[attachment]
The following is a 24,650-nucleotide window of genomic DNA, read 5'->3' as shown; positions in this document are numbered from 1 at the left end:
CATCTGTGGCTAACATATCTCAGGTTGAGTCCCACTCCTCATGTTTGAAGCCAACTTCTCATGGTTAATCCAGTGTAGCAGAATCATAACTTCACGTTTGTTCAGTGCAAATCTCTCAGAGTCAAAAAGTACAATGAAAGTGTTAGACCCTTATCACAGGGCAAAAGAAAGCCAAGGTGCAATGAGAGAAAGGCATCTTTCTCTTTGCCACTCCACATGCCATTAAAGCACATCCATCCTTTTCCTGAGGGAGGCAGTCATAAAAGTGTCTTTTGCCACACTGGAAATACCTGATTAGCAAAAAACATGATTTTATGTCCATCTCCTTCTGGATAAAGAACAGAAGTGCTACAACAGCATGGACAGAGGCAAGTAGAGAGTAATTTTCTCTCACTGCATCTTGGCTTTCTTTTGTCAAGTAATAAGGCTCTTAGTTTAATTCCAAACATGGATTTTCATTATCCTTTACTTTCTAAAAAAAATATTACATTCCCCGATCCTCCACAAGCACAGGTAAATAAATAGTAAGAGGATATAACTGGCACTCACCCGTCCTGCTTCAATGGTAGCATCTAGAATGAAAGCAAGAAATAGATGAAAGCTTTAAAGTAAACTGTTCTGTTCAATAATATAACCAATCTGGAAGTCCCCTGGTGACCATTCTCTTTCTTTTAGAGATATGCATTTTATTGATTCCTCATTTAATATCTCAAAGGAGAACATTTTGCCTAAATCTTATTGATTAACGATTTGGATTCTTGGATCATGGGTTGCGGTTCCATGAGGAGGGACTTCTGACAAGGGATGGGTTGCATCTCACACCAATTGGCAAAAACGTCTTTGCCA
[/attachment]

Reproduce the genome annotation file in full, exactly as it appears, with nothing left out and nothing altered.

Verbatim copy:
The following is a 24,650-nucleotide window of genomic DNA, read 5'->3' as shown; positions in this document are numbered from 1 at the left end:
CATCTGTGGCTAACATATCTCAGGTTGAGTCCCACTCCTCATGTTTGAAGCCAACTTCTCATGGTTAATCCAGTGTAGCAGAATCATAACTTCACGTTTGTTCAGTGCAAATCTCTCAGAGTCAAAAAGTACAATGAAAGTGTTAGACCCTTATCACAGGGCAAAAGAAAGCCAAGGTGCAATGAGAGAAAGGCATCTTTCTCTTTGCCACTCCACATGCCATTAAAGCACATCCATCCTTTTCCTGAGGGAGGCAGTCATAAAAGTGTCTTTTGCCACACTGGAAATACCTGATTAGCAAAAAACATGATTTTATGTCCATCTCCTTCTGGATAAAGAACAGAAGTGCTACAACAGCATGGACAGAGGCAAGTAGAGAGTAATTTTCTCTCACTGCATCTTGGCTTTCTTTTGTCAAGTAATAAGGCTCTTAGTTTAATTCCAAACATGGATTTTCATTATCCTTTACTTTCTAAAAAAAATATTACATTCCCCGATCCTCCACAAGCACAGGTAAATAAATAGTAAGAGGATATAACTGGCACTCACCCGTCCTGCTTCAATGGTAGCATCTAGAATGAAAGCAAGAAATAGATGAAAGCTTTAAAGTAAACTGTTCTGTTCAATAATATAACCAATCTGGAAGTCCCCTGGTGACCATTCTCTTTCTTTTAGAGATATGCATTTTATTGATTCCTCATTTAATATCTCAAAGGAGAACATTTTGCCTAAATCTTATTGATTAACGATTTGGATTCTTGGATCATGGGTTGCGGTTCCATGAGGAGGGACTTCTGACAAGGGATGGGTTGCATCTCACACCAATTGGCAAAAACGTCTTTGCCA